Some companies offer a ‘rules of the road’ handbook or document that incorporates these elements to help establish and guide company core values.

212-Degree Philosophy

The premise of the 212-degree philosophy, developed by best-selling author Sam Parker, is based on the temperature of boiling water. At 211 degrees Fahrenheit, water is very hot, but it is motionless, and nothing is happening. Raising the temperature one degree to 212 causes the water to boil, creating steam, which can power an engine for a train. This philosophy has been adopted by businesses, sports franchises, and organizations the world over. By giving one more degree of effort, you have the power to make big things happen. And if your entire team follows this philosophy, it can result in positive momentum for the entire company.

It sounds simple, but it can be incredibly impactful in a variety of ways. Think about different scenarios throughout your career where a little extra effort paid off. Maybe you sent a quick follow up email about ASC 842 and IFRS 16 to a new customer after your onboarding meeting, and this opened the door for an additional project next quarter. Little gestures or soft skills like these can make a positive difference at micro and macro levels.

Commitment to Mentorship

In essence, mentorship is the act of offering advice and lessons learned to a receptive person (mentee) who is typically younger and/or in a junior role to the mentor. Mentors can also serve as a sounding board for ideas or approaches to certain situations in which the mentee might be a little ‘green.’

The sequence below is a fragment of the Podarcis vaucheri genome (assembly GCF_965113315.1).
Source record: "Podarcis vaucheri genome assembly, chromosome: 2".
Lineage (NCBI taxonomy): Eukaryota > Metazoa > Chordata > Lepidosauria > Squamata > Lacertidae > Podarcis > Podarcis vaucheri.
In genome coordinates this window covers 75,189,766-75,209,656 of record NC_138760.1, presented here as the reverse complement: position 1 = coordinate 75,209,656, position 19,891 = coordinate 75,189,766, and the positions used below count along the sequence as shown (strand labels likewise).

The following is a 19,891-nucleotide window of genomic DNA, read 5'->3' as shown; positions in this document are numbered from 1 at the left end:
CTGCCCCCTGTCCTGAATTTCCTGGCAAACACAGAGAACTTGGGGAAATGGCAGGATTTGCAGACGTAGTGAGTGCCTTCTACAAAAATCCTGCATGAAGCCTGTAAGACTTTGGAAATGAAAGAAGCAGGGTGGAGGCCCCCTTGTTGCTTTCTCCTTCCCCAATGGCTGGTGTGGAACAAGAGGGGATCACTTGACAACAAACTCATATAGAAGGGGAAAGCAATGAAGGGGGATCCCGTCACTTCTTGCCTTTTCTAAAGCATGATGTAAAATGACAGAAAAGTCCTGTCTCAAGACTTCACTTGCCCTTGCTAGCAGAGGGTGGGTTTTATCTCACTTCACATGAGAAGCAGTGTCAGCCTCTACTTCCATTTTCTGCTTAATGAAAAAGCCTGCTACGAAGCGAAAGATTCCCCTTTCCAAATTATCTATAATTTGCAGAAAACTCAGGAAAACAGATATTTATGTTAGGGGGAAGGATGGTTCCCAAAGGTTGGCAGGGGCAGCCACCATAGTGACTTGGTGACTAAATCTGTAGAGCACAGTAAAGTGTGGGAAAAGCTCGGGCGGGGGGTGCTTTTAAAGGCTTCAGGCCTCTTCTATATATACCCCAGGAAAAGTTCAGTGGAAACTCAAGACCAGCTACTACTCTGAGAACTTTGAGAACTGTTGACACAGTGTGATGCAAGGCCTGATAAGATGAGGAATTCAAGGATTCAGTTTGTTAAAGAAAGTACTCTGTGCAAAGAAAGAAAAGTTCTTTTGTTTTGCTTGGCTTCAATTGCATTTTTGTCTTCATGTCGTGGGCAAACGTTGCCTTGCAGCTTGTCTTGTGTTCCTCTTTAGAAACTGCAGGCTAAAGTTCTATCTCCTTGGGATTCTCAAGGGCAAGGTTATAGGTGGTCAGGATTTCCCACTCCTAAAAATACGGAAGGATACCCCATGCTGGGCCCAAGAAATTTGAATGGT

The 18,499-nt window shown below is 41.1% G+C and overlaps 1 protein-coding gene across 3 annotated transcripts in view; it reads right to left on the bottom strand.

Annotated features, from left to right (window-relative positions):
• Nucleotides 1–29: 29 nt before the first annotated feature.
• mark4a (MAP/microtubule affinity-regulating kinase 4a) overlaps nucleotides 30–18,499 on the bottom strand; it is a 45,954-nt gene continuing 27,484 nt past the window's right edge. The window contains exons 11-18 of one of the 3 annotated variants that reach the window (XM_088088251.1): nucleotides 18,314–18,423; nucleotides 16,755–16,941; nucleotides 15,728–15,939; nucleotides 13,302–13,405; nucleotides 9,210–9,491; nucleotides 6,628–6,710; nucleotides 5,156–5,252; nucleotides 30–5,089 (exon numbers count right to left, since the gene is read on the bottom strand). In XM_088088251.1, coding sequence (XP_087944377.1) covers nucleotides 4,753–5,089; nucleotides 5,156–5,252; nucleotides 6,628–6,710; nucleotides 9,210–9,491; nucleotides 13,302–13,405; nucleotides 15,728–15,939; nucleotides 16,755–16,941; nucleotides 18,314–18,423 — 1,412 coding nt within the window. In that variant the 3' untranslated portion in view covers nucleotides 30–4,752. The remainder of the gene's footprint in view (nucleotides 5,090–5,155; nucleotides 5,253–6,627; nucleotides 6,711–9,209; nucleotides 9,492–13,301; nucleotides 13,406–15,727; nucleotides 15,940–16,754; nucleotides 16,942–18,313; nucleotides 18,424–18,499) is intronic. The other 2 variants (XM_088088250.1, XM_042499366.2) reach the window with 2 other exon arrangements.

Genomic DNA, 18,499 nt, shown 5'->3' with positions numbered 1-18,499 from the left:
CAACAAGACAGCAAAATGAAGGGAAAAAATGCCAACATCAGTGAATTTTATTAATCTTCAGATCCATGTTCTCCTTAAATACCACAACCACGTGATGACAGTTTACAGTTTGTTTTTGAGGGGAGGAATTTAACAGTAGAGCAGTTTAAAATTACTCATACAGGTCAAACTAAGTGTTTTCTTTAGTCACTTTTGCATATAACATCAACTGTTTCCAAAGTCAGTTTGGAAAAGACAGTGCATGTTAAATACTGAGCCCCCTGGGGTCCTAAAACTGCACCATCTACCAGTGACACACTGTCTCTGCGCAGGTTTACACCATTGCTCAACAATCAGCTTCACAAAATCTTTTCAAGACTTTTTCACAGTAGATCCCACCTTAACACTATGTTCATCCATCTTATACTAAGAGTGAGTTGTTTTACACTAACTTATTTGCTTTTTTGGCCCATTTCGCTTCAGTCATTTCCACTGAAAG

There will also likely be opportunities where mentors will learn from mentees, and that is an added benefit of mentor-mentee relationships. A controller with 25 years of experience could offer up industry best practices in exchange for a newly minted CPA’s tips and tricks with new accounting software or plugin recently adopted by their company.

Starting out this process can be tricky because you don’t want to offer unwelcome advice. Pulling the prospective mentee aside to have a private conversation is a good approach. Offer to take them for coffee or lunch so you can learn about their professional aspirations, perceived role within their team and the company. From there, the mentor-mentee relationship will grow. 

Establishing a precedent of mentorship will improve the cohesiveness of your company, and it creates a culture of paying it forward. It’s a reinvestment in individuals and in your company simultaneously. You never know the impact you can have on someone’s life and what opportunities can open up later on in your career as a result of being a mentor. Plus, developing and promoting talent from within is ideal, and if your company’s mentorship efforts are proven successful, then high-quality job candidates could start lining up at your door. 

About SuiteCentric – NetSuite Consultants

These are soft skills we practice at my company, SuiteCentric. As NetSuite consultants, we exercise emotional intelligence in our work with customers on NetSuite implementations, development, and customizations. We also do our best to apply the 212-degree philosophy, and mentorship is important for developing our junior staff. 

Please visit our website to learn more about our work, and contact us to see how we can help you get the most out of NetSuite. 

April Holman
April Holman
April Holman is the ERP Practice Director at SuiteCentric. She leads all ERP activities and helps to facilitate growth for the company by leveraging her 25+ years of ERP consulting, sales, and accounting experience across a variety of industries including distribution, nonprofit, and financial services, among many others. Let April and her team know if you have any NetSuite implementation, development, or customization needs. Email: Lets.Chat@SuiteCentric.com.